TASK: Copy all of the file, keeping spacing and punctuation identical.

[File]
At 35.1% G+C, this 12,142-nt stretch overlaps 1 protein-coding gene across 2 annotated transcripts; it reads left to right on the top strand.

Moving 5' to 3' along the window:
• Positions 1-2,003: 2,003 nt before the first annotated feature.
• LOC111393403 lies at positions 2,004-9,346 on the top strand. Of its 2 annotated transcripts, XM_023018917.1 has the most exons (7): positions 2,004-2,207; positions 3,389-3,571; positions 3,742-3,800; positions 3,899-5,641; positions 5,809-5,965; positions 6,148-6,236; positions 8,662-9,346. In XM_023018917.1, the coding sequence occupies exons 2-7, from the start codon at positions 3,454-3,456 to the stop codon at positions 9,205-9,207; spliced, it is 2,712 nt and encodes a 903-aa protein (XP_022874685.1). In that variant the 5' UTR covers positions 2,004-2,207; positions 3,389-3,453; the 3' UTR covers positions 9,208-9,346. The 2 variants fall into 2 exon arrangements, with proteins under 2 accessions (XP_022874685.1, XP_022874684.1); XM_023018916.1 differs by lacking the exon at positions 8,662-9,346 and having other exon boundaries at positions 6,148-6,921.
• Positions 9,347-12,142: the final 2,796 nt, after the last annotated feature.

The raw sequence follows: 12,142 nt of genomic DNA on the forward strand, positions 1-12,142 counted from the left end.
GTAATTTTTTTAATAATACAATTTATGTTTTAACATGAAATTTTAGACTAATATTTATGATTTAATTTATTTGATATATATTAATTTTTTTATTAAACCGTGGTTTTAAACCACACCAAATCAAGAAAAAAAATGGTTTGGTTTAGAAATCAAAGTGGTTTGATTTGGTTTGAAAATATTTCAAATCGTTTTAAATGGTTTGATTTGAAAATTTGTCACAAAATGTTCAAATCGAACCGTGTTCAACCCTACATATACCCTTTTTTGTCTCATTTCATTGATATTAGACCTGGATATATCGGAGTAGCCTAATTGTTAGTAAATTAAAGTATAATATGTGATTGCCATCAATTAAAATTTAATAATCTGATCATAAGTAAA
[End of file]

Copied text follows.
At 35.1% G+C, this 12,142-nt stretch overlaps 1 protein-coding gene across 2 annotated transcripts; it reads left to right on the top strand.

Moving 5' to 3' along the window:
• Positions 1-2,003: 2,003 nt before the first annotated feature.
• LOC111393403 lies at positions 2,004-9,346 on the top strand. Of its 2 annotated transcripts, XM_023018917.1 has the most exons (7): positions 2,004-2,207; positions 3,389-3,571; positions 3,742-3,800; positions 3,899-5,641; positions 5,809-5,965; positions 6,148-6,236; positions 8,662-9,346. In XM_023018917.1, the coding sequence occupies exons 2-7, from the start codon at positions 3,454-3,456 to the stop codon at positions 9,205-9,207; spliced, it is 2,712 nt and encodes a 903-aa protein (XP_022874685.1). In that variant the 5' UTR covers positions 2,004-2,207; positions 3,389-3,453; the 3' UTR covers positions 9,208-9,346. The 2 variants fall into 2 exon arrangements, with proteins under 2 accessions (XP_022874685.1, XP_022874684.1); XM_023018916.1 differs by lacking the exon at positions 8,662-9,346 and having other exon boundaries at positions 6,148-6,921.
• Positions 9,347-12,142: the final 2,796 nt, after the last annotated feature.

The raw sequence follows: 12,142 nt of genomic DNA on the forward strand, positions 1-12,142 counted from the left end.
GTAATTTTTTTAATAATACAATTTATGTTTTAACATGAAATTTTAGACTAATATTTATGATTTAATTTATTTGATATATATTAATTTTTTTATTAAACCGTGGTTTTAAACCACACCAAATCAAGAAAAAAAATGGTTTGGTTTAGAAATCAAAGTGGTTTGATTTGGTTTGAAAATATTTCAAATCGTTTTAAATGGTTTGATTTGAAAATTTGTCACAAAATGTTCAAATCGAACCGTGTTCAACCCTACATATACCCTTTTTTGTCTCATTTCATTGATATTAGACCTGGATATATCGGAGTAGCCTAATTGTTAGTAAATTAAAGTATAATATGTGATTGCCATCAATTAAAATTTAATAATCTGATCATAAGTAAA